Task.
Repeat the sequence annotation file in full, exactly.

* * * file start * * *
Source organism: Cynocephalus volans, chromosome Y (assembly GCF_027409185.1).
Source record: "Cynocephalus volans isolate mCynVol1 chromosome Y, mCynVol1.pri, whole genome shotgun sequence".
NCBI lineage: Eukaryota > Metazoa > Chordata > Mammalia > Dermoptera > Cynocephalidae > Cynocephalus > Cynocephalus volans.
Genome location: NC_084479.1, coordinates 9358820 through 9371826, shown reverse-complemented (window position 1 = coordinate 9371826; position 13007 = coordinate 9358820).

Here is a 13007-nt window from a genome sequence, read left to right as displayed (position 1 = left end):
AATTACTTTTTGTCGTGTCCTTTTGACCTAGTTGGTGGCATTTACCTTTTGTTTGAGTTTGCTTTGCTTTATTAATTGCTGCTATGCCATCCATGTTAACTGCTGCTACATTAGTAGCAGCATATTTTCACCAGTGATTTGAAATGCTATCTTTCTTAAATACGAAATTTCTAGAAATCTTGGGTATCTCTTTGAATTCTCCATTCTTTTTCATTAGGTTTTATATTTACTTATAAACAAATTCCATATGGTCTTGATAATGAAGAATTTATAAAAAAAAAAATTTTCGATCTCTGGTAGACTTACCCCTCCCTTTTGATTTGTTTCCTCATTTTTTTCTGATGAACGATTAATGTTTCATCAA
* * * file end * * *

Source organism: Cynocephalus volans, chromosome Y (assembly GCF_027409185.1).
Source record: "Cynocephalus volans isolate mCynVol1 chromosome Y, mCynVol1.pri, whole genome shotgun sequence".
NCBI lineage: Eukaryota > Metazoa > Chordata > Mammalia > Dermoptera > Cynocephalidae > Cynocephalus > Cynocephalus volans.
Genome location: NC_084479.1, coordinates 9358820 through 9371826, shown reverse-complemented (window position 1 = coordinate 9371826; position 13007 = coordinate 9358820).

Here is a 13007-nt window from a genome sequence, read left to right as displayed (position 1 = left end):
AATTACTTTTTGTCGTGTCCTTTTGACCTAGTTGGTGGCATTTACCTTTTGTTTGAGTTTGCTTTGCTTTATTAATTGCTGCTATGCCATCCATGTTAACTGCTGCTACATTAGTAGCAGCATATTTTCACCAGTGATTTGAAATGCTATCTTTCTTAAATACGAAATTTCTAGAAATCTTGGGTATCTCTTTGAATTCTCCATTCTTTTTCATTAGGTTTTATATTTACTTATAAACAAATTCCATATGGTCTTGATAATGAAGAATTTATAAAAAAAAAAATTTTCGATCTCTGGTAGACTTACCCCTCCCTTTTGATTTGTTTCCTCATTTTTTTCTGATGAACGATTAATGTTTCATCAA